α-Synuclein is the major component of Lewy bodies and a candidate biomarker for neurodegenerative diseases in which Lewy bodies are common, including Parkinson's disease and dementia with Lewy bodies. A large body of literature suggests that these disorders are characterized by reduced concentrations of α-synuclein in cerebrospinal fluid (CSF), with overlapping concentrations compared to healthy controls and variability across studies. Several reasons can account for this variability, including technical ones, such as inter-assay and inter-laboratory variation (reproducibility). We compared four immunochemical methods for the quantification of α-synuclein concentration in 50 unique CSF samples. All methods were designed to capture most of the existing α-synuclein forms in CSF (‘total’ α-synuclein). Each of the four methods showed high analytical precision, excellent correlation between laboratories (R2 0.83–0.99), and good correlation with each other (R2 0.64–0.93), although the slopes of the regression lines were different between the four immunoassays. The use of common reference CSF samples decreased the differences in α-synuclein concentration between detection methods and technologies. Pilot data on an immunoprecipitation mass spectrometry (IP-MS) method is also presented. Our results suggest that the four immunochemical methods and the IP-MS method measure similar forms of α-synuclein and that a common reference material would allow harmonization of results between immunoassays. (Figure presented.).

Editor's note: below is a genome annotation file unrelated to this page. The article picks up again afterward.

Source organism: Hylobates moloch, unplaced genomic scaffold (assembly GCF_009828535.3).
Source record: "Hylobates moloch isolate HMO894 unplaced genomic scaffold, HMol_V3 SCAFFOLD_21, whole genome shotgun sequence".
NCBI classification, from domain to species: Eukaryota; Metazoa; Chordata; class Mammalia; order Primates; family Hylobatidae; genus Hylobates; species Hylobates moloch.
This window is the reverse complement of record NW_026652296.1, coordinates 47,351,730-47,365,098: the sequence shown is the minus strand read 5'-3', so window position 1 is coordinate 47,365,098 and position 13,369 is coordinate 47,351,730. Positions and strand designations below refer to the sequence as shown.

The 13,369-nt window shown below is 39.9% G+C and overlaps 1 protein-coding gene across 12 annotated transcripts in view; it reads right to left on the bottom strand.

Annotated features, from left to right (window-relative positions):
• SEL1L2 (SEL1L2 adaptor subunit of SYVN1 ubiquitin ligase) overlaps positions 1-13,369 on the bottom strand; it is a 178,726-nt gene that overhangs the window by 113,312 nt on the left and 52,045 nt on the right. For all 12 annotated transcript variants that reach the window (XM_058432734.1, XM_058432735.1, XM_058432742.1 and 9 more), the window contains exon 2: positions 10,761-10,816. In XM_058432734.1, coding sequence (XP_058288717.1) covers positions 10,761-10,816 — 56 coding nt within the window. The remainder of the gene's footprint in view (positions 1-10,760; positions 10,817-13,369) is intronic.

- cerebrospinal fluid
- enzyme-linked immunoabsorbent assay
- mass spectrometry
- round robin
ASJC Scopus subject areas
- Cellular and Molecular Neuroscience